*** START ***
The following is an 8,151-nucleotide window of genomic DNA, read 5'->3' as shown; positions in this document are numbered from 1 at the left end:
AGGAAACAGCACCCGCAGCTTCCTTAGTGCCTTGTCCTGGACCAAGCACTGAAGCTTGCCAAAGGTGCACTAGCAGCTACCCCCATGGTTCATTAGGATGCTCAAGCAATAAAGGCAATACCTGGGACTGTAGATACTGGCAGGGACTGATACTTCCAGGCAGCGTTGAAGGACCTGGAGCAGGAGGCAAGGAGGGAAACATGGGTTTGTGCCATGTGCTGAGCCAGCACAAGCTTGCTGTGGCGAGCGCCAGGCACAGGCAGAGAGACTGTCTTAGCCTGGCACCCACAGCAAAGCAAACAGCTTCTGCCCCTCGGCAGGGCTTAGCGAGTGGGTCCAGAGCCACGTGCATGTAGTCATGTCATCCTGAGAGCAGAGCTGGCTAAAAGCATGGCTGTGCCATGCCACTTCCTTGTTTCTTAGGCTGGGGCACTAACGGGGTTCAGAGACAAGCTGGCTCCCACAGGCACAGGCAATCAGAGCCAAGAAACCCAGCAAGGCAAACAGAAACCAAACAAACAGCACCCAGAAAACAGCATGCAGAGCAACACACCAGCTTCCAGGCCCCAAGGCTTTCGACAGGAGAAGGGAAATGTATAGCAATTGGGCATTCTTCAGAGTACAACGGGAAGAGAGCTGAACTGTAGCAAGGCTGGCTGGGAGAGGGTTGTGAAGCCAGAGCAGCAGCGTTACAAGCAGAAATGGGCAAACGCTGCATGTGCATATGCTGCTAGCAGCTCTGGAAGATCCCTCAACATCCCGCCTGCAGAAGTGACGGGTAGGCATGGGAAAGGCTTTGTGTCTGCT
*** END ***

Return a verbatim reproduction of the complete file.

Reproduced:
The following is an 8,151-nucleotide window of genomic DNA, read 5'->3' as shown; positions in this document are numbered from 1 at the left end:
AGGAAACAGCACCCGCAGCTTCCTTAGTGCCTTGTCCTGGACCAAGCACTGAAGCTTGCCAAAGGTGCACTAGCAGCTACCCCCATGGTTCATTAGGATGCTCAAGCAATAAAGGCAATACCTGGGACTGTAGATACTGGCAGGGACTGATACTTCCAGGCAGCGTTGAAGGACCTGGAGCAGGAGGCAAGGAGGGAAACATGGGTTTGTGCCATGTGCTGAGCCAGCACAAGCTTGCTGTGGCGAGCGCCAGGCACAGGCAGAGAGACTGTCTTAGCCTGGCACCCACAGCAAAGCAAACAGCTTCTGCCCCTCGGCAGGGCTTAGCGAGTGGGTCCAGAGCCACGTGCATGTAGTCATGTCATCCTGAGAGCAGAGCTGGCTAAAAGCATGGCTGTGCCATGCCACTTCCTTGTTTCTTAGGCTGGGGCACTAACGGGGTTCAGAGACAAGCTGGCTCCCACAGGCACAGGCAATCAGAGCCAAGAAACCCAGCAAGGCAAACAGAAACCAAACAAACAGCACCCAGAAAACAGCATGCAGAGCAACACACCAGCTTCCAGGCCCCAAGGCTTTCGACAGGAGAAGGGAAATGTATAGCAATTGGGCATTCTTCAGAGTACAACGGGAAGAGAGCTGAACTGTAGCAAGGCTGGCTGGGAGAGGGTTGTGAAGCCAGAGCAGCAGCGTTACAAGCAGAAATGGGCAAACGCTGCATGTGCATATGCTGCTAGCAGCTCTGGAAGATCCCTCAACATCCCGCCTGCAGAAGTGACGGGTAGGCATGGGAAAGGCTTTGTGTCTGCT